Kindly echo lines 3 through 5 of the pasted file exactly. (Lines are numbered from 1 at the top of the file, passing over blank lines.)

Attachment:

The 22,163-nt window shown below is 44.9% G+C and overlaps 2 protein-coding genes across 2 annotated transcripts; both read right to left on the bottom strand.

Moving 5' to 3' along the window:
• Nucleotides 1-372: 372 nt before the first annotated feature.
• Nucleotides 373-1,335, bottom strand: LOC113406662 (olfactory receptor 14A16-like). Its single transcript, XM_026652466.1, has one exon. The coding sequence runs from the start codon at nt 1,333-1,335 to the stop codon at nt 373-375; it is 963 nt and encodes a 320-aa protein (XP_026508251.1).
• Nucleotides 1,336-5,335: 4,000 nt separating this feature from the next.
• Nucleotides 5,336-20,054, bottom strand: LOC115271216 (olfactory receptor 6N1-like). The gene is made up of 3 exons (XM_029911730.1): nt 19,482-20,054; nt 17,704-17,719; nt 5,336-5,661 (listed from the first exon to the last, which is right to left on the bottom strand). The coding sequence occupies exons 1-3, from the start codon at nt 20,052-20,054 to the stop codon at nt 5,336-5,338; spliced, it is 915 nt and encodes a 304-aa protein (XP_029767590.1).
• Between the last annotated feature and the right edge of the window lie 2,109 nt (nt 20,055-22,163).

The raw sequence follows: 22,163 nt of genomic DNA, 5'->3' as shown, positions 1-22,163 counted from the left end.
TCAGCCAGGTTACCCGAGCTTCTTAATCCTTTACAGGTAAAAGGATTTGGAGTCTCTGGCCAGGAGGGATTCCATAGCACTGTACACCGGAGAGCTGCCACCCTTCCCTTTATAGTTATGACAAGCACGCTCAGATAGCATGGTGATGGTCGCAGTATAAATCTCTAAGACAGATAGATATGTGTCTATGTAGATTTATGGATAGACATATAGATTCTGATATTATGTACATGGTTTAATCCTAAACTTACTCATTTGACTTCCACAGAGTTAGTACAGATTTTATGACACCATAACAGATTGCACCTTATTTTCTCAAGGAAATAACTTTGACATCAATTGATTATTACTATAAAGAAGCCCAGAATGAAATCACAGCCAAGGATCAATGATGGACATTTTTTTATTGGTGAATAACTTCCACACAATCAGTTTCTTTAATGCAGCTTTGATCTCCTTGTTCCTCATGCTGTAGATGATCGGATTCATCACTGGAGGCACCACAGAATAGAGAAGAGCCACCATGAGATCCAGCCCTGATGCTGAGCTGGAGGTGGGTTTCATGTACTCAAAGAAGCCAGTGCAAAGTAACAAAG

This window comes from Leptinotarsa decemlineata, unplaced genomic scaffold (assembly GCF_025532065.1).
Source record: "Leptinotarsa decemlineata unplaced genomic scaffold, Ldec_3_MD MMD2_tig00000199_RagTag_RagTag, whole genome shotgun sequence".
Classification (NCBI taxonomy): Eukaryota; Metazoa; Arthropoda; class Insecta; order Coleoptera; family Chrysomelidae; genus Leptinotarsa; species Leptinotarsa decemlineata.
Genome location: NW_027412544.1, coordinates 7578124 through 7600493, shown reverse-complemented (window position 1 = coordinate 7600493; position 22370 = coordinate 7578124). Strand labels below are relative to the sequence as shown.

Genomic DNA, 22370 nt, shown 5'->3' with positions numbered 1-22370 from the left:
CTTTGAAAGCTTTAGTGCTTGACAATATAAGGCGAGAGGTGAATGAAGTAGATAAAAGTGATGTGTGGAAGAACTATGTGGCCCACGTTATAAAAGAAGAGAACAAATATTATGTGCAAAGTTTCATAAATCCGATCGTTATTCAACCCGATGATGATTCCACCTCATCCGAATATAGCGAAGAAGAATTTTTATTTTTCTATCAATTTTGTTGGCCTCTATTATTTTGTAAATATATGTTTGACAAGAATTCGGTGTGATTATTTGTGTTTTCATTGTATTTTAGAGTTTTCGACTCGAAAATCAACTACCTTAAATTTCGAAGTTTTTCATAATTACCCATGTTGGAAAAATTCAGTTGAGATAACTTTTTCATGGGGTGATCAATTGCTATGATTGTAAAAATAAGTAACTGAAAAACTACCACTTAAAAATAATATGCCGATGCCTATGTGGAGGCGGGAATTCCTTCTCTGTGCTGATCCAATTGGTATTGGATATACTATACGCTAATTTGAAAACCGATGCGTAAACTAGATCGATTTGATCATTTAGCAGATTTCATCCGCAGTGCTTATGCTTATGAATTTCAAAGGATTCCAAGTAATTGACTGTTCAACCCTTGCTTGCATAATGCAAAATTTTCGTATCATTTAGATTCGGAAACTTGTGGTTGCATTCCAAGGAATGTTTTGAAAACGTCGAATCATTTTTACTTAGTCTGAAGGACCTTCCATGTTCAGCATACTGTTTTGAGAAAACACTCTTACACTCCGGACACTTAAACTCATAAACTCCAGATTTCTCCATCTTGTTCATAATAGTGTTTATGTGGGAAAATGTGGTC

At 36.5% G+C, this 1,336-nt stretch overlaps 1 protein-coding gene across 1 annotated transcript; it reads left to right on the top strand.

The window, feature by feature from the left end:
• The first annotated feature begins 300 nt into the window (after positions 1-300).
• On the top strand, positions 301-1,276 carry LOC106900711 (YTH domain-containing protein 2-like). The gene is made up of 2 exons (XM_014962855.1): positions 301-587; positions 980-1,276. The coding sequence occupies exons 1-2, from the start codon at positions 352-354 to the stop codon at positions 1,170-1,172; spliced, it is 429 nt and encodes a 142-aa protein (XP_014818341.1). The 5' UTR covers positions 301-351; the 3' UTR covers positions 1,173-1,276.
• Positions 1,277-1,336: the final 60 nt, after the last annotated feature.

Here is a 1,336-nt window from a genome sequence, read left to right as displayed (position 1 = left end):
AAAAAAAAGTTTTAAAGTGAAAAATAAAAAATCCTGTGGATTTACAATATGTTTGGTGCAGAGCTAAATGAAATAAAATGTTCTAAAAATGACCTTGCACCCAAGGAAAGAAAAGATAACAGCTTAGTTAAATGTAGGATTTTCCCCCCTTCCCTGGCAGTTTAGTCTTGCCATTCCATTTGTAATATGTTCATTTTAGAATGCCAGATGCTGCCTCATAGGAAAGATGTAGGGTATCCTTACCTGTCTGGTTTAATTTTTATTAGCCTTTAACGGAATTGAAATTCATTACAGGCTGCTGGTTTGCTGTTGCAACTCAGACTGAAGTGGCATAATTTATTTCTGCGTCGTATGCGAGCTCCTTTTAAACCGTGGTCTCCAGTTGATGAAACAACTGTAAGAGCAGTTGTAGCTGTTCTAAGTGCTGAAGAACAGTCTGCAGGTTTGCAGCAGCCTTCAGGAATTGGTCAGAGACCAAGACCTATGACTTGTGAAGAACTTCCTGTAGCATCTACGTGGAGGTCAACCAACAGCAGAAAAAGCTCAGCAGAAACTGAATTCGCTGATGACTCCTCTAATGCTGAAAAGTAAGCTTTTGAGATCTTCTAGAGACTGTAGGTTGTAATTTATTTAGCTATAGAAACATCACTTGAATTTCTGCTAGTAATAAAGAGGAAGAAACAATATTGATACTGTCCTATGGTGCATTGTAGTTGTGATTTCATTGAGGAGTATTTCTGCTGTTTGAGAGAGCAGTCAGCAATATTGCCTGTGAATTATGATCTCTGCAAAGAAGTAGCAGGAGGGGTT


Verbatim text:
• Nucleotides 1-372: 372 nt before the first annotated feature.
• Nucleotides 373-1,335, bottom strand: LOC113406662 (olfactory receptor 14A16-like). Its single transcript, XM_026652466.1, has one exon. The coding sequence runs from the start codon at nt 1,333-1,335 to the stop codon at nt 373-375; it is 963 nt and encodes a 320-aa protein (XP_026508251.1).
• Nucleotides 1,336-5,335: 4,000 nt separating this feature from the next.